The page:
Gioacchino Rossini

Thursday, January 30, 2014  •  7 PM

Saturday, February 1, 2014  •  8 PM



ACT I, scene i  

(Seville, in a square outside Doctor Bartolo’s house just before dawn)

Disguised as a student, Count Almaviva serenades Rosina.  He learns from Figaro, the city’s barber and general factotum, that the girl is the ward of Doctor Bartolo.  Figaro also mentions that he has access to the Doctor’s house.  From a balcony, Rosina drops a note for Almaviva, asking his name, rank and intentions.  Before he can answer, Bartolo leaves the house to arrange his own marriage to Rosina.  Almaviva sings another serenade, telling her that he is a poor student named Lindoro.  Inspired by the Count’s offer of money, Figaro declares he can get the Count into Bartolo’s house and begins to devise a plan.

ACT I, scene ii  

The courtyard of Doctor Bartolo’s house

Rosina is determined to marry her unknown suitor, while Bartolo is set on marrying her himself.  Basilio, the music teacher, tells him that Count Almaviva has been seen in Seville and advises getting rid of him by starting slander and rumors.  They retire to work on the marriage contract.

Figaro, who has overheard their plans, tells Rosina and urges Rosina to write to “Lindoro.”  Bartolo, suspecting that she has been writing, confronts her with the evidence.  She has an answer to all his accusations, but he is not convinced and says he will lock her in her room when he goes out.  Almaviva bursts in, disguised as a drunken soldier.  In the confusion he slips Rosina a note, which is seen by Bartolo, but Rosina smartly substitutes the laundry list.  Figaro arrives to try to calm the situation.  The police arrive to stop the riot, but the situation only spins further out of control when the Count secretly reveals his identity to the Police Chief.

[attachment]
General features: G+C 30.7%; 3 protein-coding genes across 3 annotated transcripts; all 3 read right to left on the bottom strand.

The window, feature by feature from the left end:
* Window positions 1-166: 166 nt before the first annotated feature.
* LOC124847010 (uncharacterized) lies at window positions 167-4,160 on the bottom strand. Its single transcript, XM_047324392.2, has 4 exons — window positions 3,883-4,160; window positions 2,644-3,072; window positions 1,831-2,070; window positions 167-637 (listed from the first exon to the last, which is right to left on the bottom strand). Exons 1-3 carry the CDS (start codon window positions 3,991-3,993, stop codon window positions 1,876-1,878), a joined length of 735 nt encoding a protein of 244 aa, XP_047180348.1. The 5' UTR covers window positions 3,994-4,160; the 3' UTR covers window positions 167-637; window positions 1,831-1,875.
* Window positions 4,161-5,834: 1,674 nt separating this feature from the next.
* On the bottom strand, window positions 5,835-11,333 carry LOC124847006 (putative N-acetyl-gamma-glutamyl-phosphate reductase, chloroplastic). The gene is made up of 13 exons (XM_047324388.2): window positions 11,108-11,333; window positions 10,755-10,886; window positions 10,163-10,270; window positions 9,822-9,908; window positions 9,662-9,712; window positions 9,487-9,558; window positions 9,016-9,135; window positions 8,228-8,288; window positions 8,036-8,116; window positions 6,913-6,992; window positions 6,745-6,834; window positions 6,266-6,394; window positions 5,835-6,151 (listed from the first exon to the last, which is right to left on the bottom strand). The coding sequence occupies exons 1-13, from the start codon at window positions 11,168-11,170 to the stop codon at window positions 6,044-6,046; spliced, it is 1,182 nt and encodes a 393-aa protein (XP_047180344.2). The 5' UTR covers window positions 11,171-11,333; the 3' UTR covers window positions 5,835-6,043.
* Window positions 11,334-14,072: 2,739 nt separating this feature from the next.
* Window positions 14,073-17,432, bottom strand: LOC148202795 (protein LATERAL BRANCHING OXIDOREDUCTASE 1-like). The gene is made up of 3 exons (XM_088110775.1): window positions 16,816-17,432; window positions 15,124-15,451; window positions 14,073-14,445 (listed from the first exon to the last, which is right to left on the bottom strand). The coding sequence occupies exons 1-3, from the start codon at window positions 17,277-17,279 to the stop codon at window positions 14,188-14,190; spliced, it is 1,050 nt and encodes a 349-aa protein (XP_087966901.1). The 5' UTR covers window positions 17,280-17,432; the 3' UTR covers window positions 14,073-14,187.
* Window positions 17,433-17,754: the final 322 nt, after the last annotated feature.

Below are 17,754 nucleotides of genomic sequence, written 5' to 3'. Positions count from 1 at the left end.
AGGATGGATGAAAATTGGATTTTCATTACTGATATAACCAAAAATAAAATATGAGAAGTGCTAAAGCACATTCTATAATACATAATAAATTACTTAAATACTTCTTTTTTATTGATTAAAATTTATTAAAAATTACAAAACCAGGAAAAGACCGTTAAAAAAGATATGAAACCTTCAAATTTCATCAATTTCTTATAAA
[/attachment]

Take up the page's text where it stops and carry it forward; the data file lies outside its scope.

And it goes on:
Inside Doctor Bartolo’s house

Bartolo is voicing his suspicions about this soldier when Almaviva appears again, this time disguised as “Don Alonso,” a new music teacher.  Don Basilio, he says, is sick and has sent him to give Rosina her music lesson.  Rosina sings an aria to the Count’s accompaniment, and as Bartolo dozes off, the Count explains his plan.  He and Rosina will elope later that night. 

Figaro arrives to shave Bartolo and manages to get hold of the key to the balcony.  Basilio arrives but is told to go home because he looks so ill and is thrown out.  Figaro begins to shave Bartolo, while Almaviva and Rosina speak in private.  Bartolo realizes what is going on, and the Count and Figaro make their escape.

Bartolo sends Basilio to bring the notary to perform his marriage with Rosina.  Bartolo convinces Rosina that her affections are being trifled with.  She tells him of the planned elopement.  He exits to get the law to arrest Figaro and Almaviva.  During the storm, Figaro and Almaviva climb a ladder to the balcony, only to be confronted by an angry Rosina.  The Count calms her fears by revealing his identity.   As they try to escape they realize that the ladder has been stolen from underneath the balcony.  Basilio arrives with the notary and Figaro tricks him into marrying Almaviva to Rosina.  Bartolo arrives with the police, but it is too late.



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